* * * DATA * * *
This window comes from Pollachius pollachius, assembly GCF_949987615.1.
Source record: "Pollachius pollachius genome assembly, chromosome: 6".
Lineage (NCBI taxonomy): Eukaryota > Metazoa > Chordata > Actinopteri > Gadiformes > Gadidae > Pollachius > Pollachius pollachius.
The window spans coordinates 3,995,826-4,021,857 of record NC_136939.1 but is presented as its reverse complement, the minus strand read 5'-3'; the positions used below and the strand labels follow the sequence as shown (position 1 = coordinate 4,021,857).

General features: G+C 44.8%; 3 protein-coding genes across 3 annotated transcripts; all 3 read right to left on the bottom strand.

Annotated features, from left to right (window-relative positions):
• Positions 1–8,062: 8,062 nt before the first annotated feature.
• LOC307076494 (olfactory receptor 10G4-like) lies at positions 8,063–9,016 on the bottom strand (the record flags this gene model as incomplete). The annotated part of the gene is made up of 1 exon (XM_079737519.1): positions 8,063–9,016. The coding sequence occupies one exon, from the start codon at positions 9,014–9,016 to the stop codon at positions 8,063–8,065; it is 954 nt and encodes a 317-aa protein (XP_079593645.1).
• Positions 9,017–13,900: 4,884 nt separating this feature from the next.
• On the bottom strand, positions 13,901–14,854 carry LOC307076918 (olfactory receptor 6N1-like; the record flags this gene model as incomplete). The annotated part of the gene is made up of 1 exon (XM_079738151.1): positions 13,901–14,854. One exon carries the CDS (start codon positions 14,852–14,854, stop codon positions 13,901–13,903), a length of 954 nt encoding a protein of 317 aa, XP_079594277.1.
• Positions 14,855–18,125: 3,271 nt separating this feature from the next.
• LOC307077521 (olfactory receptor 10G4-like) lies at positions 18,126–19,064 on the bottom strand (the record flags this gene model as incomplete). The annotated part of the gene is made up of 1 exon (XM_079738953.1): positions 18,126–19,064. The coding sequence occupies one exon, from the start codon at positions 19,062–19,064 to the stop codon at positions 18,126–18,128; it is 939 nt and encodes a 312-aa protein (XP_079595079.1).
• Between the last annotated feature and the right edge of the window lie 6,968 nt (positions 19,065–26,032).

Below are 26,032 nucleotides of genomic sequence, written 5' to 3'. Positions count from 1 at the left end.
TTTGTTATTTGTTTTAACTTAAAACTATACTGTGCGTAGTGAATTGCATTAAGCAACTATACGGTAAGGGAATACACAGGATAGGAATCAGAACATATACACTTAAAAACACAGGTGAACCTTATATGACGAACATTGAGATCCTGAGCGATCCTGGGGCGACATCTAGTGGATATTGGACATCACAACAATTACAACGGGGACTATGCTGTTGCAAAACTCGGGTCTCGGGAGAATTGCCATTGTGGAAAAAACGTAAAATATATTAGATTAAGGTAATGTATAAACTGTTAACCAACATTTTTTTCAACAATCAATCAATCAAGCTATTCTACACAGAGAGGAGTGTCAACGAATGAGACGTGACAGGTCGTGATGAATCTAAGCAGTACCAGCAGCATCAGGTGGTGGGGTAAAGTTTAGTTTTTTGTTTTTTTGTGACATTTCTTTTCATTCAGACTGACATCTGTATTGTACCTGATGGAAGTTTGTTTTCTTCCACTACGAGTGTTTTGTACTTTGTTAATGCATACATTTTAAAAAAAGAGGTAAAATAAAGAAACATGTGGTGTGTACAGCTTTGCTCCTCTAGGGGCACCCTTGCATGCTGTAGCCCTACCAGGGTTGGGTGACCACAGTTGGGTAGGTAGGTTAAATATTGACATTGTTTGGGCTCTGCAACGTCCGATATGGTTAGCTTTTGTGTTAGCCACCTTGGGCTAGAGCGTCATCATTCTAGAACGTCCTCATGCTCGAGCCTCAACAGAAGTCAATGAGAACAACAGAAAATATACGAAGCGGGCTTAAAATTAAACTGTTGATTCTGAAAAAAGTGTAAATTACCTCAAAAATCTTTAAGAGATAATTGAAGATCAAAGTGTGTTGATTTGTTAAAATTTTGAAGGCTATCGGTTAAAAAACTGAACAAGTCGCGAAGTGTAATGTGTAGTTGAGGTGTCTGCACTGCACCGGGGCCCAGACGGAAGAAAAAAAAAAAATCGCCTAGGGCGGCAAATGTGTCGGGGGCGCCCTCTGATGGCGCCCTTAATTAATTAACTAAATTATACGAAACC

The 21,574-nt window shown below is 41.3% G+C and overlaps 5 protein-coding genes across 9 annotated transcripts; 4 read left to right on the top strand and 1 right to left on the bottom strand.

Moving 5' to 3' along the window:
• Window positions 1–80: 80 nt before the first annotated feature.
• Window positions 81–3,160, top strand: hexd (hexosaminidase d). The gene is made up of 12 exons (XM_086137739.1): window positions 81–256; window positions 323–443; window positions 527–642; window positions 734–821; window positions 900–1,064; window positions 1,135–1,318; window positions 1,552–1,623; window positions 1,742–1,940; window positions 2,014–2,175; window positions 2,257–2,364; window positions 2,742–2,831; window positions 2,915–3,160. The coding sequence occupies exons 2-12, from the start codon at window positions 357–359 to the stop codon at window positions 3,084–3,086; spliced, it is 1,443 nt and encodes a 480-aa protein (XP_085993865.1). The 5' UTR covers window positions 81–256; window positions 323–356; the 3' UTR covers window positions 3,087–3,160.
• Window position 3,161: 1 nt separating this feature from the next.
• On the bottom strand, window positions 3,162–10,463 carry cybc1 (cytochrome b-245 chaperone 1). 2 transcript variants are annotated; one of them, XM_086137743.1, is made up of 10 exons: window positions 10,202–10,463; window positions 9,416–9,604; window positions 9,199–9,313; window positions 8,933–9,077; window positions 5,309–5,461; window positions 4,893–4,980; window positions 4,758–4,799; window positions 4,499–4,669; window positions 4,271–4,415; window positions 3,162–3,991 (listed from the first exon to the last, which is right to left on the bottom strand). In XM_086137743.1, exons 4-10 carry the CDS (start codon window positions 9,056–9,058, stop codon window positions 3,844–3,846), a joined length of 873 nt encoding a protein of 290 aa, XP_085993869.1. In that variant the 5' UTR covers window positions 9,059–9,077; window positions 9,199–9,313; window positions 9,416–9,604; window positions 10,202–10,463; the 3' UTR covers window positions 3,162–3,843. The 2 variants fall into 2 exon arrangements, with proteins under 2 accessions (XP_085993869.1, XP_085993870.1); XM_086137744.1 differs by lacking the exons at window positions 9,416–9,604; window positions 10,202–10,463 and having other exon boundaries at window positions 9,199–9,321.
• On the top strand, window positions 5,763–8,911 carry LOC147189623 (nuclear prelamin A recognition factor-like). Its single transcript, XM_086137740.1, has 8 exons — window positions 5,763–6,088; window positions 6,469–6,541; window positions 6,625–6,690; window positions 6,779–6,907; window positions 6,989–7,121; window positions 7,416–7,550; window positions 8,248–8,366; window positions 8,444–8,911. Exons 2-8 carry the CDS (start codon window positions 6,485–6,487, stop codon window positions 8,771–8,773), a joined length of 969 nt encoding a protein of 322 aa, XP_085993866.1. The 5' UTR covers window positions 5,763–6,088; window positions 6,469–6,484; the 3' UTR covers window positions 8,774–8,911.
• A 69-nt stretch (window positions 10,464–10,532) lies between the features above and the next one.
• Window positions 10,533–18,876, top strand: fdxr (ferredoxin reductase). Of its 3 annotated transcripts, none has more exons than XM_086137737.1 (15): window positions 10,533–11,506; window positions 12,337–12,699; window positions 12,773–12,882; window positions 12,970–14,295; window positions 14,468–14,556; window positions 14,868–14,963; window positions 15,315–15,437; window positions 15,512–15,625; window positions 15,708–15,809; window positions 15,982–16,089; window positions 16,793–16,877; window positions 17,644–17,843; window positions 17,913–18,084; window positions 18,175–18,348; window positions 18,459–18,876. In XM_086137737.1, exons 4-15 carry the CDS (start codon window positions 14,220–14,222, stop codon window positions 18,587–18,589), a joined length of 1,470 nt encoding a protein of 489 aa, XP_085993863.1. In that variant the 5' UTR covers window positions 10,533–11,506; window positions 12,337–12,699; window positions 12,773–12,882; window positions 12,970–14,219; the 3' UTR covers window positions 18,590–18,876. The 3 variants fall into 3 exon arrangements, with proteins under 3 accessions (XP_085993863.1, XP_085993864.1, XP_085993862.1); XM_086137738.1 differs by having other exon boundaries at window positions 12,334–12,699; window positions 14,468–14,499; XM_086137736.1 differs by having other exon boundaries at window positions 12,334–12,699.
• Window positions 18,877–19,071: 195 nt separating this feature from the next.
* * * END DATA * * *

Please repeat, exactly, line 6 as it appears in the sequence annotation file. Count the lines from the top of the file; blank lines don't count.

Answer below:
Annotated features, from left to right (window-relative positions):